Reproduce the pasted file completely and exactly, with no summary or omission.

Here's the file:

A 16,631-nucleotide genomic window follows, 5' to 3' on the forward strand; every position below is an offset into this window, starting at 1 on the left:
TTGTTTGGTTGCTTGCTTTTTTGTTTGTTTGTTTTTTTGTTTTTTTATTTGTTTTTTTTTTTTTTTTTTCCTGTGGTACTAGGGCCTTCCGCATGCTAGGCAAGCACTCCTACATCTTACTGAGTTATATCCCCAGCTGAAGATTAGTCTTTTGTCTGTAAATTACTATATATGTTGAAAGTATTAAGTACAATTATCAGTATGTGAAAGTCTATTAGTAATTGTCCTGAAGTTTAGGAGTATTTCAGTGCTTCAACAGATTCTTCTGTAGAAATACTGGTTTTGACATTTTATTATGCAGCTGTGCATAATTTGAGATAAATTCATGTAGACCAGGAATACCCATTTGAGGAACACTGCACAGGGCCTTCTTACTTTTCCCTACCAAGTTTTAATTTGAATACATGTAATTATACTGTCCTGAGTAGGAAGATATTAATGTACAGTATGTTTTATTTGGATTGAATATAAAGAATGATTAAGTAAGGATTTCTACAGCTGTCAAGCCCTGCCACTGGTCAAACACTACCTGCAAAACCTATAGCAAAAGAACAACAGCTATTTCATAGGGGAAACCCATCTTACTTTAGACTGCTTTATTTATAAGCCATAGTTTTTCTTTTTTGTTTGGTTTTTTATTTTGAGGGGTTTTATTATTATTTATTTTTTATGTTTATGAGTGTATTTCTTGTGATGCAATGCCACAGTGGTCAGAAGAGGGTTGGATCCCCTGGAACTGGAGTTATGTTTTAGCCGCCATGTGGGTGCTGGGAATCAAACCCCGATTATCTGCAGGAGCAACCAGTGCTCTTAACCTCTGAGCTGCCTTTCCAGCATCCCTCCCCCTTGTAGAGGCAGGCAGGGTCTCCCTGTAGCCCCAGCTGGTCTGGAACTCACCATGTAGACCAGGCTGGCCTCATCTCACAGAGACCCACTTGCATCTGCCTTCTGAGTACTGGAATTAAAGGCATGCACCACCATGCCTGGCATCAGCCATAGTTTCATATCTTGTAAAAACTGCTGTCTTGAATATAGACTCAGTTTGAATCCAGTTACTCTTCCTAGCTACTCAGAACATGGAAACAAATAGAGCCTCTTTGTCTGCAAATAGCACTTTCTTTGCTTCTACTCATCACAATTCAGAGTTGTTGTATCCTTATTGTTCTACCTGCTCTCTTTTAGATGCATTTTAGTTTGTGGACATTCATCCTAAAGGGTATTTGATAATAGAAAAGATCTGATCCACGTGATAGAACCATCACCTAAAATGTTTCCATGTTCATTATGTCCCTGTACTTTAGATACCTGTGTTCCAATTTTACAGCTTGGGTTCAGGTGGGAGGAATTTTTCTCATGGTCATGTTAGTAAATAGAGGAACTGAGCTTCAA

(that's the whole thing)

A 16,631-nucleotide genomic window follows, 5' to 3' on the forward strand; every position below is an offset into this window, starting at 1 on the left:
TTGTTTGGTTGCTTGCTTTTTTGTTTGTTTGTTTTTTTGTTTTTTTATTTGTTTTTTTTTTTTTTTTTTCCTGTGGTACTAGGGCCTTCCGCATGCTAGGCAAGCACTCCTACATCTTACTGAGTTATATCCCCAGCTGAAGATTAGTCTTTTGTCTGTAAATTACTATATATGTTGAAAGTATTAAGTACAATTATCAGTATGTGAAAGTCTATTAGTAATTGTCCTGAAGTTTAGGAGTATTTCAGTGCTTCAACAGATTCTTCTGTAGAAATACTGGTTTTGACATTTTATTATGCAGCTGTGCATAATTTGAGATAAATTCATGTAGACCAGGAATACCCATTTGAGGAACACTGCACAGGGCCTTCTTACTTTTCCCTACCAAGTTTTAATTTGAATACATGTAATTATACTGTCCTGAGTAGGAAGATATTAATGTACAGTATGTTTTATTTGGATTGAATATAAAGAATGATTAAGTAAGGATTTCTACAGCTGTCAAGCCCTGCCACTGGTCAAACACTACCTGCAAAACCTATAGCAAAAGAACAACAGCTATTTCATAGGGGAAACCCATCTTACTTTAGACTGCTTTATTTATAAGCCATAGTTTTTCTTTTTTGTTTGGTTTTTTATTTTGAGGGGTTTTATTATTATTTATTTTTTATGTTTATGAGTGTATTTCTTGTGATGCAATGCCACAGTGGTCAGAAGAGGGTTGGATCCCCTGGAACTGGAGTTATGTTTTAGCCGCCATGTGGGTGCTGGGAATCAAACCCCGATTATCTGCAGGAGCAACCAGTGCTCTTAACCTCTGAGCTGCCTTTCCAGCATCCCTCCCCCTTGTAGAGGCAGGCAGGGTCTCCCTGTAGCCCCAGCTGGTCTGGAACTCACCATGTAGACCAGGCTGGCCTCATCTCACAGAGACCCACTTGCATCTGCCTTCTGAGTACTGGAATTAAAGGCATGCACCACCATGCCTGGCATCAGCCATAGTTTCATATCTTGTAAAAACTGCTGTCTTGAATATAGACTCAGTTTGAATCCAGTTACTCTTCCTAGCTACTCAGAACATGGAAACAAATAGAGCCTCTTTGTCTGCAAATAGCACTTTCTTTGCTTCTACTCATCACAATTCAGAGTTGTTGTATCCTTATTGTTCTACCTGCTCTCTTTTAGATGCATTTTAGTTTGTGGACATTCATCCTAAAGGGTATTTGATAATAGAAAAGATCTGATCCACGTGATAGAACCATCACCTAAAATGTTTCCATGTTCATTATGTCCCTGTACTTTAGATACCTGTGTTCCAATTTTACAGCTTGGGTTCAGGTGGGAGGAATTTTTCTCATGGTCATGTTAGTAAATAGAGGAACTGAGCTTCAA